We started with IPC as Watson was getting older and I wanted to help maintain his strength and stamina. IPC came highly recommended for conditioning and we had come to know some from the team through agility and scent work. From our first go-round for conditioning, Watson was stronger and able to play longer and run faster. He also recovered faster from a busy weekend with less soreness.” -Kirsten
Unfortunately Watty tore his cranial cruciate ligament (CCL) which required a Tibial Plateau Leveling Osteotomy (TPLO) surgery in November 2018. He met with Dr. Deanne Zenoni and Laura who created a plan which included underwater treadmill, laser, massage, exercise, and chiropractic sessions.
“I trust the team to help keep Watty safe while recovering and rebuilding strength. During recovery, sessions were a stress-free happy break from our otherwise restricted recovery time at home. And he LOOOOVES his IPC team. As we continue to rebuild/maintain, IPC helps push us to new challenges. Watson’s “creative” mind loves new challenges (which sometimes includes finding new ways to cheat) but his therapists have his number.” -Kirsten
Watson was a pro at all his therapies and progressed quickly. He still continues coming for maintenance therapy since graduating from his formal program in February.
Watson enjoys sleeping-in and will abandon his bed only once he hears the sweet sound kibble in his bowl. He keeps an eye on the house and hood most of the day. He enjoys long walks reading the neighborhood paper (sniffing every tree, leaf, blade of grass, crack in the sidewalk, person walking by… ). Weekend morning walks were made for walks at the convergence of smells from at least 2 brunch spots at his favorite park.
While Watson is a master napper, he loves finding ways to get treats through his at-home exercises and learning new tricks that support his rehab.
Make a difference!
Each month we ask our POTM to choose an animal related organization to spotlight during his or her “reign”. In honor of his late brother Dylan, Watson has asked us to tell you about Charge Against Cancer.
Integrative Pet Care staffers fell in love with Dreidel in October 2018, but her story starts back in 2007: “We adopted Dreidel from Chicago Canine Rescue when I was looking for a beagle, and the shelter told us they had some beagle/lab puppies that would be around 25-30 lbs full grown. I wasn’t too sure about a dog that big, but Jon and I went to see the puppies. Dreidel (then named Ravioli) was of course the only one in her litter screaming all the time, but when I pulled her out and sat down with her, she snuggled up in my lap and started chewing on my earring. I knew then that she was mine.
We were told that Dre and her brothers and sisters were rescued from a kill shelter in Kentucky, so I sometimes call her Kentucky Fried Dreidel. She also maxed out at 115 pounds before she was sick, so the 25-30 pound thing was clearly super accurate. I can’t imagine not having full-size puppy hugs now, though.” -Jen, Dreidel’s mom
IPC was recommended by Dreidel’s orthopedic surgeon, Dr. Robbins at Veterinary Speciality Center who performed both of her knee surgeries when she was younger. He thought that our services could help with Dre’s arthritis and general reconditioning after she was hospitalized in the ICU for 3 days with pancreatitis and newly diagnosed (and wildly uncontrolled) diabetes.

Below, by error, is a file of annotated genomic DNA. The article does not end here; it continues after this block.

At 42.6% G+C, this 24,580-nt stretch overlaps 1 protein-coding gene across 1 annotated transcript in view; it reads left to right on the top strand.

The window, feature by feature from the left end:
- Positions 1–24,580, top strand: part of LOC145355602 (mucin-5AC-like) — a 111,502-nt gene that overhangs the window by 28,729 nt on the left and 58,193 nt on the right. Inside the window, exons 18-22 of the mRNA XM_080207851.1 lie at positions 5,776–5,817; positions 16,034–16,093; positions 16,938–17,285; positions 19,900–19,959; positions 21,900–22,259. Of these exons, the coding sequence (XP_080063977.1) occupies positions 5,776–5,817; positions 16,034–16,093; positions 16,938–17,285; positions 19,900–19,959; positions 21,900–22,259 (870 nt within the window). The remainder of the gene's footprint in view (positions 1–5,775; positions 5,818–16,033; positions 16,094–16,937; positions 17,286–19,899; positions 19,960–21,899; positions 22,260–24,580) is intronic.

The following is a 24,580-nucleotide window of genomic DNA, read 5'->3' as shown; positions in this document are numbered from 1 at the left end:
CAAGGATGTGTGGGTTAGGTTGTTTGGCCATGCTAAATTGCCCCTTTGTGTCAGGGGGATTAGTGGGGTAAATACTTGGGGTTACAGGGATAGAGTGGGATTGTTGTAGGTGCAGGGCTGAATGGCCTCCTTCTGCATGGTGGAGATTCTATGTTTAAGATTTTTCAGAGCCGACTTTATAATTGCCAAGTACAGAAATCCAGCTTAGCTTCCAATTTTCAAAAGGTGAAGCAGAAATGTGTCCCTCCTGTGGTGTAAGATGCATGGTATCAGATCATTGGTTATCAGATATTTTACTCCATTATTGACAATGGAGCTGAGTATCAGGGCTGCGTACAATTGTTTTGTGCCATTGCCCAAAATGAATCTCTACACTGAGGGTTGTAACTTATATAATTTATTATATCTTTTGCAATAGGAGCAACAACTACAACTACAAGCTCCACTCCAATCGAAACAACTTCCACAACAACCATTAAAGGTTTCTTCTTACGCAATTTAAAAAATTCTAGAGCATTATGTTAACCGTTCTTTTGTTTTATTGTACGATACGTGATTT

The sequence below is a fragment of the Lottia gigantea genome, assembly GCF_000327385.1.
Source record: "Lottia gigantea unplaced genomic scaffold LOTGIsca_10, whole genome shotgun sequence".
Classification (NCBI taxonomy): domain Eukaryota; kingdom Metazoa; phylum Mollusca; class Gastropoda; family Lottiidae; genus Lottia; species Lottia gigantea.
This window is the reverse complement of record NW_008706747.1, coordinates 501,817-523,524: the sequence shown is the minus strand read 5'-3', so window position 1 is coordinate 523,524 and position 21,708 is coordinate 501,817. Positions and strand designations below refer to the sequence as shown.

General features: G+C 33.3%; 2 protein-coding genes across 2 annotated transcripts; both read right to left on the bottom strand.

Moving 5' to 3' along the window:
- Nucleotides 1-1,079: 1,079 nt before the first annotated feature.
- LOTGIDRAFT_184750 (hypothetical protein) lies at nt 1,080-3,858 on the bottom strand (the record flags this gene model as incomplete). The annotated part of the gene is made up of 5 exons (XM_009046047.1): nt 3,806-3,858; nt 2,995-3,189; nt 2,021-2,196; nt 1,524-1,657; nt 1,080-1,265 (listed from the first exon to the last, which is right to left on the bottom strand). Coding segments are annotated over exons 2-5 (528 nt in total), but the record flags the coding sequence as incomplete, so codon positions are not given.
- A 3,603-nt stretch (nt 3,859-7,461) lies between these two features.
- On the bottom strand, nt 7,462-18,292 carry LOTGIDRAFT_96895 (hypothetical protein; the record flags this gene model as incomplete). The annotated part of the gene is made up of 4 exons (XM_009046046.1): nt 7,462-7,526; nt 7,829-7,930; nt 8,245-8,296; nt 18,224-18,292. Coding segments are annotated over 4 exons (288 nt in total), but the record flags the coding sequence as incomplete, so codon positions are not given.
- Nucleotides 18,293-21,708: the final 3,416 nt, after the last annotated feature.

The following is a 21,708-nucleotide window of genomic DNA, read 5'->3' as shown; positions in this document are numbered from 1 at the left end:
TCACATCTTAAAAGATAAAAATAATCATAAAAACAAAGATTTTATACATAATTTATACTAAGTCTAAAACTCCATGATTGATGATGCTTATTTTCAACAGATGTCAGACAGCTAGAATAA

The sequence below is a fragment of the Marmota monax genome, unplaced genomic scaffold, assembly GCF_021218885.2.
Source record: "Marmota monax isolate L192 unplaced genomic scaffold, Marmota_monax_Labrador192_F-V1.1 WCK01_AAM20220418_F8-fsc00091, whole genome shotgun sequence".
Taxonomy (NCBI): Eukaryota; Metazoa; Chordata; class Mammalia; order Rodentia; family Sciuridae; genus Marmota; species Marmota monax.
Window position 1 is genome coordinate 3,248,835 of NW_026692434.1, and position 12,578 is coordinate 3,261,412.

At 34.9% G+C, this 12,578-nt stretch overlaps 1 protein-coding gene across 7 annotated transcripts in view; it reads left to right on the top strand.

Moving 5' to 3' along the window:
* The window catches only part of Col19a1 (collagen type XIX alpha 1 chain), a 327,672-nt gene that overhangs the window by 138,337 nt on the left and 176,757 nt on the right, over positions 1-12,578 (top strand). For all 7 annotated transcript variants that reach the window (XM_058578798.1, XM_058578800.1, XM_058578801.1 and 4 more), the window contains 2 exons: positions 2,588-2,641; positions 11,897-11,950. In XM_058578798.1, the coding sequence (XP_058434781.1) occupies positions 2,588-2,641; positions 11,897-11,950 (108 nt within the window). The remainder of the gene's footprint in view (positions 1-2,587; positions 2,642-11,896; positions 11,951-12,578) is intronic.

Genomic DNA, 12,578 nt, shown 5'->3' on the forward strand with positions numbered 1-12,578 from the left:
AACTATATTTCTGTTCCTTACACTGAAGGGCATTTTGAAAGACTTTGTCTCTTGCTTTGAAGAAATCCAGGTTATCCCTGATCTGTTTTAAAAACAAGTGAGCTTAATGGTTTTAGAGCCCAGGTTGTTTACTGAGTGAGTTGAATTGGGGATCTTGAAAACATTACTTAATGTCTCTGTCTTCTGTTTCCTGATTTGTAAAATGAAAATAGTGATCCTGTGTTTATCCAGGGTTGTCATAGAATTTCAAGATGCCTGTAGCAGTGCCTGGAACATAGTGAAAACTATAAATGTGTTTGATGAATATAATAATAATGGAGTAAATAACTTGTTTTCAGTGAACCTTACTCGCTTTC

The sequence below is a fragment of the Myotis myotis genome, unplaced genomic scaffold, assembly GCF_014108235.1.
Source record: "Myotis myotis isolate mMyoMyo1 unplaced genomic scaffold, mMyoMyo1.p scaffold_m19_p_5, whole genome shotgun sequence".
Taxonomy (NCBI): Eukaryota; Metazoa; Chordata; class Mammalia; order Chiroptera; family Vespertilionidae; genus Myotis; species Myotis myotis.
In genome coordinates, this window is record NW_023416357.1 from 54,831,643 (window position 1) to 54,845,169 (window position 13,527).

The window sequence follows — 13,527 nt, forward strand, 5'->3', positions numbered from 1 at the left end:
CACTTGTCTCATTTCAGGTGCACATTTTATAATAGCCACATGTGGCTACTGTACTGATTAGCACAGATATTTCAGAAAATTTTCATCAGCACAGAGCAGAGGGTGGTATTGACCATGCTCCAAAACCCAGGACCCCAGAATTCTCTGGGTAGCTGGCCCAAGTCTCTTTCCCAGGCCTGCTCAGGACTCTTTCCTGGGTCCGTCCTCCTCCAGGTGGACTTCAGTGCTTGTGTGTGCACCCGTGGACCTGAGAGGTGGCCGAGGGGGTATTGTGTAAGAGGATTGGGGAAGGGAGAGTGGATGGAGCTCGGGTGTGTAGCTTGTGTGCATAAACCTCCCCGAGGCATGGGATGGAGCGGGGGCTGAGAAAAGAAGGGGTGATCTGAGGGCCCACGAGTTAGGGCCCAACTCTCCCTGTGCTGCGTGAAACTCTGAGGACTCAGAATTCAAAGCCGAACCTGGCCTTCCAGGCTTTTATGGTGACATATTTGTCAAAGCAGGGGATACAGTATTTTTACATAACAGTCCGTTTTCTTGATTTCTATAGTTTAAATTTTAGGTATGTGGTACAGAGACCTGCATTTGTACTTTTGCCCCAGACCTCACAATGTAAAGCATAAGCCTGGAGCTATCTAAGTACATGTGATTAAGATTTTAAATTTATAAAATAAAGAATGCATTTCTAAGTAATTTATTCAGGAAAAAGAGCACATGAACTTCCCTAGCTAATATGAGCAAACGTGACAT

Drediel’s family met with Dr. Ridley after her hospitalization and she was in pretty rough shape; she needed assistance getting up, and could no longer climb up stairs. She could only walk for 30 seconds or so without needing a break. She seemed miserable and her parents were worried whether it was time to let her go. Her vet recommended that they stick with therapy at IPC for at least a month to see if she improved.
Dr. Ridley prescribed an 8 week treatment plan that started with pain control modalities such as acupuncture, massage, and laser. Her strength improved over time and she started sessions in the underwater treadmill and light exercises in the gym. It was also then that she met her main therapist and biggest fan Renee who says that “working with Dreidel and her sweet disposition is the highlight of my week.”
“Dre has responded to therapy like a superstar. She has her spunk back, she is able to go on walks and chase critters, and she can walk up the stairs again. We never thought it was possible for her to be doing this well. All of our family has said that she looks like she is aging in reverse. Even now, as she starts to slow down a bit with her new diagnosis of lymphosarcoma, we can tell that therapy is helping her maintain her energy and mobility. She loves coming to IPC and we could not be happier with how amazing and caring the staff is.
Dre is a habitual early riser now because of her daily 6 am insulin injections. During the week goes to daycare (“school”) or to therapy at IPC (“the spa”). In the evenings, she likes to eat, eat, eat, and snuggle and be petted constantly, and then she retires to her comfy king size bed that she has to share (ugh) with 2 humans.
On the weekends, Dre goes to 31st Street Beach first thing in the morning to look for bunnies and squirrels and chase geese. She is always down for going into the water, no matter how cold it is. Her new fun for the weekend is having “cheeseburger chemo” at McDonald’s as a “treatment” for her lymphoma. Then she spends the afternoon napping, snacking, and going for walks to her favorite park.” -Jen
Random Dreidel facts:
-She will lick you to death if you let her.
-She is a tough pup. Dre has torn both her CCLs, been attacked by a group of dogs in a parking lot, and got “shanked” at school (really she somehow ripped her side on an exposed nail/screw, but shanked sounds more fun).
-Dre has a bony growth on her right rear paw that looks like an extra toe with its own paw pad.
-One of her favorite toys is a plush dreidel that sings the dreidel song when she bites it. If she hears it play, she will come running.
Make a difference!
Each month we ask our POTM to choose an animal related organization to spotlight during his or her “reign”. Dreidel has asked us to tell you about the organization who saved her life, Chicago Canine Rescue.